From Corporate to Core Passion

From hat shops to bakeries, yoga studios to social media marketing firms, Kentucky women are thriving as small business owners. Female entrepreneurs are opting out of corpo­rate positions for small-business owner­ship, leaving corporate America for family flexibility, meaningful work, cre­ative outlets and positions aligned with their values.

Renee Setters, founder of the Central Kentucky-based Gurlz for Gurlz network­ing organization, which has five chapters, believes women are natural entre­preneurs.

“Women are so great at multitasking. That is a great fit for entrepre­neurship,” Setters said. “Kentucky is very accom­modating and welcoming to small-business owners. It’s a great state for opportunities for women in business.”

After 30 years in a senior level corpo­rate position, Setters started her own business for mobility.

“My husband and I relocate so often,” she said. “It was important to me to have a business I could pick up and move anywhere.”

And Setters is only one of many women who started their own businesses after decades in corporate America.

After 27 years in the telecommunica­tions business, Shannon Stricklin was ready for a change.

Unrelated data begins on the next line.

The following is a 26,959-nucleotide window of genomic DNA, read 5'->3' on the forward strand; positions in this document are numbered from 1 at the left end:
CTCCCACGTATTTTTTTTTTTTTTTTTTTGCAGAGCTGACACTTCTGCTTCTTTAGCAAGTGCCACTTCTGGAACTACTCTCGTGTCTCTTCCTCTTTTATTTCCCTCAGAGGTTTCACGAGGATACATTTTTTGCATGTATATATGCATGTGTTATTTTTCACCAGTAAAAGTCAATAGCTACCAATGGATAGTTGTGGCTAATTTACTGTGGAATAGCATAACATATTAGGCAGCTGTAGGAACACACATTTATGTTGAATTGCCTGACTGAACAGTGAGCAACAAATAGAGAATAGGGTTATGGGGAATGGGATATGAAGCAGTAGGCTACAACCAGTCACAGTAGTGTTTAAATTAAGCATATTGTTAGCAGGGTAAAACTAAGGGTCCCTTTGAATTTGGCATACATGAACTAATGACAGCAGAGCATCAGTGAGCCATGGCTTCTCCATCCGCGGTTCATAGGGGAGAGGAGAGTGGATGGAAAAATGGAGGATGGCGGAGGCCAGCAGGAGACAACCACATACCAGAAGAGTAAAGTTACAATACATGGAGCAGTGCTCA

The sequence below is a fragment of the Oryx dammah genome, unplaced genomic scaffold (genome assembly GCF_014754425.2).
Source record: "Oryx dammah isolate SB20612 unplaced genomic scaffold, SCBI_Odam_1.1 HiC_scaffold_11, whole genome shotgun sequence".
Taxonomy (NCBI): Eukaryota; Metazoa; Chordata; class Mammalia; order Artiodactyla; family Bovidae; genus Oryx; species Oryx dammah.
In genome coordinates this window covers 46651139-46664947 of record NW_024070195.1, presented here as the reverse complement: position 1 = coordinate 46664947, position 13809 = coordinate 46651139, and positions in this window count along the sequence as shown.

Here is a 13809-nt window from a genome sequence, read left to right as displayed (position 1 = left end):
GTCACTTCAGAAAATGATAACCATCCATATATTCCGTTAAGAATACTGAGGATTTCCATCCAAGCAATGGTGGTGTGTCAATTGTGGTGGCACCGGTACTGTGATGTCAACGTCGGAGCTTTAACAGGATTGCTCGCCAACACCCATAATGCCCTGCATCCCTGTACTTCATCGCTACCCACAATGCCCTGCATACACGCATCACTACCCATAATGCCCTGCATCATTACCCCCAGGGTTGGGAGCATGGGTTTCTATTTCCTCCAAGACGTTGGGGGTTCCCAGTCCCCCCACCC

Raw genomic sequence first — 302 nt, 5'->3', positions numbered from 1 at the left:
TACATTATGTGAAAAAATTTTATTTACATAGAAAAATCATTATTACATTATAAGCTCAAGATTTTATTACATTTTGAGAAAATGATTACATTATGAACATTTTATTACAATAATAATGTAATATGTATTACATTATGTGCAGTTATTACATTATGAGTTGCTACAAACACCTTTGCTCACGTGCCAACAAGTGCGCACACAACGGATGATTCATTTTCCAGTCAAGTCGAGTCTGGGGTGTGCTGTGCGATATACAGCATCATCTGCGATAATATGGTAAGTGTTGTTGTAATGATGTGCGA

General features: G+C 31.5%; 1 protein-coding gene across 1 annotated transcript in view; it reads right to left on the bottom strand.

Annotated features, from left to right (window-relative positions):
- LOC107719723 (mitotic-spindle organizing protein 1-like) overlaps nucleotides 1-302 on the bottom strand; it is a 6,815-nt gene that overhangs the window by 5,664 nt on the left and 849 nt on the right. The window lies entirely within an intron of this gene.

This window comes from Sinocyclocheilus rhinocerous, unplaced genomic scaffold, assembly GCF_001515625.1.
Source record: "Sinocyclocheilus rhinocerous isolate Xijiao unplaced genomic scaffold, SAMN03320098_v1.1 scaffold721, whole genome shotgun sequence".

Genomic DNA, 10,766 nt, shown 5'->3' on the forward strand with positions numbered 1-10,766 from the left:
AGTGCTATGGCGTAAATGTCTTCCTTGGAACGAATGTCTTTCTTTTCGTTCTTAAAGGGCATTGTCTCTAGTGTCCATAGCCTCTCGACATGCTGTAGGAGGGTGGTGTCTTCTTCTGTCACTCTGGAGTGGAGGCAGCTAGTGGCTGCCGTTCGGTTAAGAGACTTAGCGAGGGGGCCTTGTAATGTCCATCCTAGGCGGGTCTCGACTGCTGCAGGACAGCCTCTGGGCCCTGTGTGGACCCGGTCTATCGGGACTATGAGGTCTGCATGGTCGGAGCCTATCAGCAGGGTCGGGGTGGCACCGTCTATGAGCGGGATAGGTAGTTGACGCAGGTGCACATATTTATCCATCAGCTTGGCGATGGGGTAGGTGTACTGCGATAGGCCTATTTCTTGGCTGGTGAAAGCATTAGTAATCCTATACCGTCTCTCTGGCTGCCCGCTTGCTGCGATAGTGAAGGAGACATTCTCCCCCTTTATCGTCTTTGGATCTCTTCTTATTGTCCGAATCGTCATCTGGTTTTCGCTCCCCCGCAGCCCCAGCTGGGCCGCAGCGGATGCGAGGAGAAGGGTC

“I had a ton of responsibility and stress. I lost my son Nick in 2007. He was 13 years old when he died,” said Stricklin. “At that point, I realized life is precious and you should do what you love. People are real­izing that they only have this one precious life. They are asking themselves, ‘What is my contribution to this world?’ ”

Searching for healing for herself and others, Stricklin tried a variety of relax­ation practices, and yoga stood out for her. She decided to get a teaching cer­tificate in 2011. In 2012, she opened The Studio in Georgetown, Ky., along with her daughter, Alex Likens, who previously taught dance classes.

In her corporate position, Stricklin was responsible for sales, marketing and customer service, which laid the founda­tion for opening a business of her own. She started out using what she knew and learned the rest along the way.

“My grandparents owned their own business when I was growing up. They taught me about accounting and the fundamentals of giving the customer what they want,” Stricklin said.

Read the full article at The Lane Report.com

Kyndle would like to thank The Gleaner and Union County First for the use of images throughout this site.